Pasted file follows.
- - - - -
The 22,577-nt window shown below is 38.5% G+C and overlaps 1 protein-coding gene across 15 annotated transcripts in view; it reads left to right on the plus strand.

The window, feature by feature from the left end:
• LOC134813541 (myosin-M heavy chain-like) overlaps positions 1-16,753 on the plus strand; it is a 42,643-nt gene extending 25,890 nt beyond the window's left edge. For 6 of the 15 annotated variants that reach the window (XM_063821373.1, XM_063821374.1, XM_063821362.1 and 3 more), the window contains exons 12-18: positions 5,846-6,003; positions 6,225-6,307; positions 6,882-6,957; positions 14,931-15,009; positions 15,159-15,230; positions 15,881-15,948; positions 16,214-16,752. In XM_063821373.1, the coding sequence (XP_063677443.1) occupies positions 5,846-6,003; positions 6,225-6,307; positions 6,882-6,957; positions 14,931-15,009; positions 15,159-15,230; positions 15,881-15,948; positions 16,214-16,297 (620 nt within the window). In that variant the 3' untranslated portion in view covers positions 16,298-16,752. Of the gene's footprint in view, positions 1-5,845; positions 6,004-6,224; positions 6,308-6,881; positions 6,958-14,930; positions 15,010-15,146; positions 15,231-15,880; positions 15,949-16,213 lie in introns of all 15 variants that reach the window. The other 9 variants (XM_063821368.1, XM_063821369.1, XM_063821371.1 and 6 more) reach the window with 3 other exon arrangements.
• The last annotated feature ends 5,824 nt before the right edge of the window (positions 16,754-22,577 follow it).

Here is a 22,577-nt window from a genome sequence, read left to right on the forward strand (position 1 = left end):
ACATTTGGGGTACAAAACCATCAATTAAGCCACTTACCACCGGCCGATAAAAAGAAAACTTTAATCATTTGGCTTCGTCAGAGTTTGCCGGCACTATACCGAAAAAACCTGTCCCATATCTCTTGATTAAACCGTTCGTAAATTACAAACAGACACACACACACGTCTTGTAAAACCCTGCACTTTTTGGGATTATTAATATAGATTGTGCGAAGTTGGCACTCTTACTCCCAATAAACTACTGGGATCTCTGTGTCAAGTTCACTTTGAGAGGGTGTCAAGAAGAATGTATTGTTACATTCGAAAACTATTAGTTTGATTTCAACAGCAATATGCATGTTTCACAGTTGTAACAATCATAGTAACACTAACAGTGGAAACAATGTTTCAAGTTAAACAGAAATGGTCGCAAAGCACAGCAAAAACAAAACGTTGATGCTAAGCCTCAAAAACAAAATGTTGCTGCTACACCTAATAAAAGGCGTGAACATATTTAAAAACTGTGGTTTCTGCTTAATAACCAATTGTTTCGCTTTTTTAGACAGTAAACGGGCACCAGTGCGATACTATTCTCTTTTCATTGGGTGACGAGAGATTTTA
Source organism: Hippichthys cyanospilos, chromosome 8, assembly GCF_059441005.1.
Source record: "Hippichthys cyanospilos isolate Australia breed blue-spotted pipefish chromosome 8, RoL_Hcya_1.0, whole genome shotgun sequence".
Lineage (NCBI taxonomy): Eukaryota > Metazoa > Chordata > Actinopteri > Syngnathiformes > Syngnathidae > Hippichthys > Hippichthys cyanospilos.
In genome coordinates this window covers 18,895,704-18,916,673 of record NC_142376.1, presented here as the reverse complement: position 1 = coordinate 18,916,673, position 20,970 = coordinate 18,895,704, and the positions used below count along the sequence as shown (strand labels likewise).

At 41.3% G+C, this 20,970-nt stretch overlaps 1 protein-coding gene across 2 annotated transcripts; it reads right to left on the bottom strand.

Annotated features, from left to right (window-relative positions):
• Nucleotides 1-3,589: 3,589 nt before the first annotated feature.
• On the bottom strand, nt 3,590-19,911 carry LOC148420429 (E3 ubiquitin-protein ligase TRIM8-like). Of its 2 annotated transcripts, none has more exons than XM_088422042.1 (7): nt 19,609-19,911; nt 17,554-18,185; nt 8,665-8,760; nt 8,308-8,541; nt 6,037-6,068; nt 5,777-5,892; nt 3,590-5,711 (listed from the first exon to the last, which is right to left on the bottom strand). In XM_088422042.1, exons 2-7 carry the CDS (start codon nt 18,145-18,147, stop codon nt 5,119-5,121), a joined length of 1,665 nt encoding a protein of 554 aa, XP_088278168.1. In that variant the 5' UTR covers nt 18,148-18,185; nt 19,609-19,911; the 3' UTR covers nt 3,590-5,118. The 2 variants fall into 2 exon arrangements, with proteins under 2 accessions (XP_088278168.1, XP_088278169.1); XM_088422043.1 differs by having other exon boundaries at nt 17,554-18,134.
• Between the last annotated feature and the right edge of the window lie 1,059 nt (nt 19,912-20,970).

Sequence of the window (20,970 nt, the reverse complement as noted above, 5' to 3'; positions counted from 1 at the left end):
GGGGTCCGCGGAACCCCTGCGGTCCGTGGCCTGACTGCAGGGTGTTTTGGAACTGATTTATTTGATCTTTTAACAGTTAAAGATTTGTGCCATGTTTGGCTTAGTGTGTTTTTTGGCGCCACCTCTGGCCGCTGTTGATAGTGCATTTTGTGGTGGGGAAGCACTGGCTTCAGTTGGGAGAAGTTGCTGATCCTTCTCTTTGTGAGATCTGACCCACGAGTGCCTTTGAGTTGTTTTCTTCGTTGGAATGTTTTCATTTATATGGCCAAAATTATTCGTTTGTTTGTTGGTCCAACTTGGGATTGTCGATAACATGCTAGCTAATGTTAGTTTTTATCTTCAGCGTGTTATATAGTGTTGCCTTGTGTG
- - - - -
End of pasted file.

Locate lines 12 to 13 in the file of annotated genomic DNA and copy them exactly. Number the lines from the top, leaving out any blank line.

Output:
Annotated features, from left to right (window-relative positions):
• Nucleotides 1-3,589: 3,589 nt before the first annotated feature.